Compliments to Eddy Cumins, general manager of the Sonoma-Marin Area Rail Transit District, and SMART’s bi-county board of directors. Unlike some other Bay Area transit agencies, which have failed to bring the majority of their pre-pandemic ridership back so far, SMART’s ridership has mostly bounced back.
Comparing March 2019 to this March, Cumins says that SMART’s early 2020 schedule has been restored, “The average weekday ridership is 86% of pre-pandemic numbers.” That’s an average of 2,030 one-way weekday trips.
The commuter line has put away adequate funding for future rainy days. Unlike BART and San Francisco’s Muni, SMART isn’t facing a “fiscal cliff.” Cumins indicates his agency currently has about $104 million in cash available for operations, which includes $33 million in reserves. When I served on the Mill Valley City Council, I learned the value of stashing funds so as not to be caught short in the event of a natural disaster or an economic downturn.
SMART will remain an ongoing operation at least until the district needs to again face voters sometime before March, 2029. That’s when its fiscal lifeblood, its current one-quarter cent sales tax, expires. Voters will then have a second chance to extend that tax, which funds the annual operating deficit. which SMART – like all American transit systems – incurs.
In 2020, its first effort at renewal was rejected. While that sales tax extension measure received a majority vote in Marin and Sonoma combined, it failed to receive the two-thirds supermajority needed for passage.
SMART’s achievement of seeing most of its pre-pandemic weekday passenger traffic returning doesn’t tell the full story of what SMART initially promised voters.
The passage of the SMART sales tax was based on ridership projections outlined in their 2005 environmental impact report. The expectations are found in the EIR’s Trip Demand Forecasting Report.
Not all the promised 70 miles of track is in operation yet. The bulk of the district’s population is covered by the now-in-service 45 miles of rebuilt track from Larkspur to the Sonoma County Airport, just north of Santa Rosa. Three promised northern Sonoma stations (Windsor, Healdsburg and Cloverdale) have not yet opened. The EIR-based projections cited do not include estimated patronage to those communities.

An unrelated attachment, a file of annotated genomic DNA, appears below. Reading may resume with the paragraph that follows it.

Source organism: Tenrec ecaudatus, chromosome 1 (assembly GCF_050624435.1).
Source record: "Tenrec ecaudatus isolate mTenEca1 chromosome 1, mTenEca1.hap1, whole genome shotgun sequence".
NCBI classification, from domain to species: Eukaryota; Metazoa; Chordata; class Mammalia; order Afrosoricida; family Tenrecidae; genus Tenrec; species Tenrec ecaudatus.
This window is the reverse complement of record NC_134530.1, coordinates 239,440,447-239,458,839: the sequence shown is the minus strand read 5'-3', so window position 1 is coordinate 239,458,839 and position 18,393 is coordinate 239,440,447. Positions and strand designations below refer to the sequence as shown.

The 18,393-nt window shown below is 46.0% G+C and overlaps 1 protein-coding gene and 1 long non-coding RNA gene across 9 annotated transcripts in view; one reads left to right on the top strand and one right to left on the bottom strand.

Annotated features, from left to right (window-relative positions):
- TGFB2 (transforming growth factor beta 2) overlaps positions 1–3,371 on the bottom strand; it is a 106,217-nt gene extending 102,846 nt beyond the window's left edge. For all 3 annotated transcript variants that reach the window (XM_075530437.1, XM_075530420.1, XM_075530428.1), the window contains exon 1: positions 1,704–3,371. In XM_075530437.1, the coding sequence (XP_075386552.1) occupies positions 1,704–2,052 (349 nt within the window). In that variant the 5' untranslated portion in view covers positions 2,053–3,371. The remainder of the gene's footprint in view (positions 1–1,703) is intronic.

The old Northwestern Pacific Railroad’s ancient track will soon be under rehabilitation from the airport three miles north to Windsor, a booming Sonoma County community.
If grant funding comes through, that work will continue on to northern Sonoma’s wine tourism mecca in Healdsburg on the Russian River. Whether the commuter train is ever extended to the village of Cloverdale, which only had a population of 8,954 at last count, remains an open question.
The EIR projected that, by 2025, “total daily ridership for SMART” would be 3,585. That includes “boarding and alighting” at each station. Thus the actual number of those making a round trip, as most commuters do, is one half that number or 1,792 riders in each direction.
That was SMART’s declared goal. It’s the rationale that a supermajority of voters based their approval when, in 2008, they voted in favor of Measure Q authorizing the one-quarter percent sales tax to fund, build and operate the train and its parallel multi-use path. It’s the appropriate standard against which SMART’s ridership needs to be judged when the sales tax extension returns to the ballot.
Cumins understands there is more to do in demonstrating – to an understandably skeptical North Bay public – that SMART is a worthwhile investment.
“My goal is 5,000 riders a day, filling three-car trains,” Cumins said.
If he achieves his ambitious target – ridership exceeding the EIR’s projection – many will be amazed and others will be pleased. It’s the appropriate goal if the sales tax extension is to pass on its next and possibly last try.
As Reported by Marin Independent Journal